This Week in Ontario Edublogs

Friday posts are my most favourite.  I like to take some time to honour some of the spectacular blog entries from the great collection of Ontario Edubloggers.  Please click through and support these folks.

The Impact of Culture on Feedback

I thought that this post from Royan Lee was one of the more important ones that I’d read in a while.  In the post, he explores just what feedback means.

This one needs to be shared far and wide.

He inspired a couple of blog entries from me on the topic.

Third From the Top

Serendipity?

Meant to be?

I followed a tip for a blog post from the WordPress inspiration post and ended up at Royan’s post.  In the first of the entries, he made me reflect upon the evolving nature of formal (read that as report cards) feedback.

Hot and Sour Soup

It was a comment on that post that led me to the second.

I think that it’s great that we allow ourselves to tinker and think about so many things when it comes to feedback.  It would be so easy to just take the handbook and do what you’re told to do.  I included a dialogue between two Ontario educators about the paperless classroom as an example of the professional discourse that we are fortunate enough to see, if we’re connected.

It also reinforces the sorrow that one feels for those who elect not to get online and participate.

The Science of Passion-Based Learning

Writing an article for the PLPNetwork, one of Ontario’s treasures when it comes to educational thinking, Peter Skillen takes on some research and his thinking about passion-based learning.  He makes the argument that passion based goes beyond simple engagement.

He deals with the devil – memorization as a baseline for the discussion.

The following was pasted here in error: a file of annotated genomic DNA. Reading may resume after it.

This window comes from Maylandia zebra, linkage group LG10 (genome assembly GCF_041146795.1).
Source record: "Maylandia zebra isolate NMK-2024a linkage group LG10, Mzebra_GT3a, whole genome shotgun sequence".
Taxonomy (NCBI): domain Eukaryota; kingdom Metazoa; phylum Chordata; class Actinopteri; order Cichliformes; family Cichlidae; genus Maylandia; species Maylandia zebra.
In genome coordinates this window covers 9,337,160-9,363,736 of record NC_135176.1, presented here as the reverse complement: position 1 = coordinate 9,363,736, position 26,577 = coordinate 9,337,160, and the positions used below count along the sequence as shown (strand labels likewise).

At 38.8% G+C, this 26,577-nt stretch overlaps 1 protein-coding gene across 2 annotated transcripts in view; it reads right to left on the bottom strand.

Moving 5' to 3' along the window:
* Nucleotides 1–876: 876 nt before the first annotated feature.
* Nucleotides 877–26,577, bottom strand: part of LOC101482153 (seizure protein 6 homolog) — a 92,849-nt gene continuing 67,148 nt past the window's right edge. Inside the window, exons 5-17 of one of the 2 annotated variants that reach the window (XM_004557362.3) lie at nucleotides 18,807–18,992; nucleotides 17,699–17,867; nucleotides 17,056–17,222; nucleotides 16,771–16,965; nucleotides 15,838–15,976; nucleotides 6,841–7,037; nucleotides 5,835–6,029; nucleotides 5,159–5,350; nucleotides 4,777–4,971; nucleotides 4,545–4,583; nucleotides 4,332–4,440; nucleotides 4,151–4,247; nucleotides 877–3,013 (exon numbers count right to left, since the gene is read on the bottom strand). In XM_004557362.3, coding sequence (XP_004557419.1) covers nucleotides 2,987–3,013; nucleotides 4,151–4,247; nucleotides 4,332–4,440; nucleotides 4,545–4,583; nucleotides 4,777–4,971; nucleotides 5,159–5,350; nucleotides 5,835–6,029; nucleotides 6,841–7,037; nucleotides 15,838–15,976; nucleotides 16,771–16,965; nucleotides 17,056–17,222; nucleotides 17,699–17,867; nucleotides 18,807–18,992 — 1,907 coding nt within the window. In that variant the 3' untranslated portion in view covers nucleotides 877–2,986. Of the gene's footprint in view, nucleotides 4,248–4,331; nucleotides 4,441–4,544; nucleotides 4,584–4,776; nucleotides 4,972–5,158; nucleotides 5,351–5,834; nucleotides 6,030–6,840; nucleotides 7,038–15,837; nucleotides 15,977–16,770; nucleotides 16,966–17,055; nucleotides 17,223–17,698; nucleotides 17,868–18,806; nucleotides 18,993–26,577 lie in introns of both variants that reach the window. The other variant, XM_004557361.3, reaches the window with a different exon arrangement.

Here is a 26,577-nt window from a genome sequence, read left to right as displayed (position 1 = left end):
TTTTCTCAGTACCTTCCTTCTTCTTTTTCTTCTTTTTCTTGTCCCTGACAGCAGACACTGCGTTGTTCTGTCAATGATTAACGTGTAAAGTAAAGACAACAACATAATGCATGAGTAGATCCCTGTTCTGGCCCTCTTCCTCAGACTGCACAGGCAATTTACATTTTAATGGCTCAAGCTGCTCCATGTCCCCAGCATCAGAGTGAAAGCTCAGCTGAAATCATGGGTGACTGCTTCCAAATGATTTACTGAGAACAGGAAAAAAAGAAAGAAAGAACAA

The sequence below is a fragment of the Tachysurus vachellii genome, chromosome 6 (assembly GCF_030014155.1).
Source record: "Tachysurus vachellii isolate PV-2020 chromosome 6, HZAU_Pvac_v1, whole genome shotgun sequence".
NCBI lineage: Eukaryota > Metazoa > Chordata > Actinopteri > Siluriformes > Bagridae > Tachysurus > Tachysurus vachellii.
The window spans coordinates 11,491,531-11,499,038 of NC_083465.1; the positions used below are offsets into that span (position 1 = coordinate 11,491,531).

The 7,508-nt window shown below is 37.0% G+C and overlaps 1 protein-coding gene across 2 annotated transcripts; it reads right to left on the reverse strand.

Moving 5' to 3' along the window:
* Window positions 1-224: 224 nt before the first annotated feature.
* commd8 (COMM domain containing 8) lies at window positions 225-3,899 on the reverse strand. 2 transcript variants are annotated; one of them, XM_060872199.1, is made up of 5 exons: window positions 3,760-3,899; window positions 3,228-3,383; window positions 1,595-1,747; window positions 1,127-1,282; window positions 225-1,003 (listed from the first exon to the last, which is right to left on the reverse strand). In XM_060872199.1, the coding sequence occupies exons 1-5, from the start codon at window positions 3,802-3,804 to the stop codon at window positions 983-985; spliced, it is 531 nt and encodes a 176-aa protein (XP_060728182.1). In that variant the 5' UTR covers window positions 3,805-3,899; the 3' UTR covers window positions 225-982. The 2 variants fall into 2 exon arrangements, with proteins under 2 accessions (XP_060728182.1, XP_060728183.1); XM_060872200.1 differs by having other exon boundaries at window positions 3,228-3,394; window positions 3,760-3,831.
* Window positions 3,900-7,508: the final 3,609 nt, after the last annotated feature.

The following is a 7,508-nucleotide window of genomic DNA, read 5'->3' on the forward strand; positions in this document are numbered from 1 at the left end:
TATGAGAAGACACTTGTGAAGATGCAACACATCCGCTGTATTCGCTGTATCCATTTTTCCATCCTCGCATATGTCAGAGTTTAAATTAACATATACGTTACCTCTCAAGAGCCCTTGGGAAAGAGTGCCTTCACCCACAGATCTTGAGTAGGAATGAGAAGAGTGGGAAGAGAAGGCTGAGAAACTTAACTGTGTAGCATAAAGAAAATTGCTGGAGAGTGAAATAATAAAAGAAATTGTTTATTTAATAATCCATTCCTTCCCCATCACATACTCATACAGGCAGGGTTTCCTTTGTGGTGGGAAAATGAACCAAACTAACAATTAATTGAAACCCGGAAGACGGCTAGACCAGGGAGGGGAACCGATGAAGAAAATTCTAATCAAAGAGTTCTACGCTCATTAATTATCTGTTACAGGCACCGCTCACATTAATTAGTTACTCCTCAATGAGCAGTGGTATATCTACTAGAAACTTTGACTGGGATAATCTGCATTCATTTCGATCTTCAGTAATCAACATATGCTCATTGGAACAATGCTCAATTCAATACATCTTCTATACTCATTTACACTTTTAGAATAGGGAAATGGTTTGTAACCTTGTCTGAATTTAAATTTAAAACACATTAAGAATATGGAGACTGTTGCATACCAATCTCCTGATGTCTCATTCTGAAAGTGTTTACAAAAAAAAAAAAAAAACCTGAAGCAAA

His post caused me to think about my own experiences.  This time, it was about the computer programs I’d written over the years.  At university, it wasn’t uncommon to nap in the evening and then head over to the computer centre for the middle of the night programming.  That was, for me, engagement.  (and the reality that the mainframes were much more responsive then).

But, passion appears when I would work all day, wolf down some sort of supper and then program and debug (admittedly more debugging than programming) all evening and then all night.  Yes, I was engaged, but it was the passion for the project that kept me at it.

In this post, I think that Peter really nails it.  Kudos, bud.

Persistence Pays Off….

They never had pottery in art class when I went to school.  But, if you were attending Nipigon-Red Rock District High School, you’d get an opportunity to be creative in this field apparently.

A recent post indicates that there’s more than just that.  Students had to experience what it was like to be a real potter and reclaim their own materials.  This post includes a nice collection of photos showing the process the students followed.  Wow!

Commander Hadfield Saw Us!

And, if that wasn’t enough, how about some out of this world experiences for the students!  They created a video and sent a Twitter message to Chris Hadfield in the International Space Station where he watched it and tweeted back!

The experience is captured forever in this post.  Also check out the reference to principal Donna Fry’s explanation about their involvement with the project.  Again, wow!

Please check out these posts at the links above.  You can check out the rest of the great things coming from the keyboards of Ontario Educators here.

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